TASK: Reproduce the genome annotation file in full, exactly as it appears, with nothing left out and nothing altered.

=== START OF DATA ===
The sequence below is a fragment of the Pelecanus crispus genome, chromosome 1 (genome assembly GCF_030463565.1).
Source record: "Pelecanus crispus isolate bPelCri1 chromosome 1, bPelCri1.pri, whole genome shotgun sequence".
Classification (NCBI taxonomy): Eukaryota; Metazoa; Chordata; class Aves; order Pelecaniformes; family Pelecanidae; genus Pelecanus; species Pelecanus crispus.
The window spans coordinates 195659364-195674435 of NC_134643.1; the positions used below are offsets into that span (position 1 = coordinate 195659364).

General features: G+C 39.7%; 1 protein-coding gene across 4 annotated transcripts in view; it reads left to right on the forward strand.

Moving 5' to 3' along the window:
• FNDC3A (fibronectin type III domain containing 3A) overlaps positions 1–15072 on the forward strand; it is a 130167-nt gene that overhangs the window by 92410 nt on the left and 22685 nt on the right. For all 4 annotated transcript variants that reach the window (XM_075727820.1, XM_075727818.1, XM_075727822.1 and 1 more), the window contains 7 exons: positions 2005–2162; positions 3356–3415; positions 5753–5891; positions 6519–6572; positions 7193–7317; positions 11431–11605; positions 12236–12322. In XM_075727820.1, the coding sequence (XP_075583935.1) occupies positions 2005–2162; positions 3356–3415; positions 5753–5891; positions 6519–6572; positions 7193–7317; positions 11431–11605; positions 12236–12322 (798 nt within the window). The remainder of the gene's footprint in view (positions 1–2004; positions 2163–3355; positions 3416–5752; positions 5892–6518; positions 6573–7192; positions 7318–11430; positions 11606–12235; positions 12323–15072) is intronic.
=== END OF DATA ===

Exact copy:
The sequence below is a fragment of the Pelecanus crispus genome, chromosome 1 (genome assembly GCF_030463565.1).
Source record: "Pelecanus crispus isolate bPelCri1 chromosome 1, bPelCri1.pri, whole genome shotgun sequence".
Classification (NCBI taxonomy): Eukaryota; Metazoa; Chordata; class Aves; order Pelecaniformes; family Pelecanidae; genus Pelecanus; species Pelecanus crispus.
The window spans coordinates 195659364-195674435 of NC_134643.1; the positions used below are offsets into that span (position 1 = coordinate 195659364).

General features: G+C 39.7%; 1 protein-coding gene across 4 annotated transcripts in view; it reads left to right on the forward strand.

Moving 5' to 3' along the window:
• FNDC3A (fibronectin type III domain containing 3A) overlaps positions 1–15072 on the forward strand; it is a 130167-nt gene that overhangs the window by 92410 nt on the left and 22685 nt on the right. For all 4 annotated transcript variants that reach the window (XM_075727820.1, XM_075727818.1, XM_075727822.1 and 1 more), the window contains 7 exons: positions 2005–2162; positions 3356–3415; positions 5753–5891; positions 6519–6572; positions 7193–7317; positions 11431–11605; positions 12236–12322. In XM_075727820.1, the coding sequence (XP_075583935.1) occupies positions 2005–2162; positions 3356–3415; positions 5753–5891; positions 6519–6572; positions 7193–7317; positions 11431–11605; positions 12236–12322 (798 nt within the window). The remainder of the gene's footprint in view (positions 1–2004; positions 2163–3355; positions 3416–5752; positions 5892–6518; positions 6573–7192; positions 7318–11430; positions 11606–12235; positions 12323–15072) is intronic.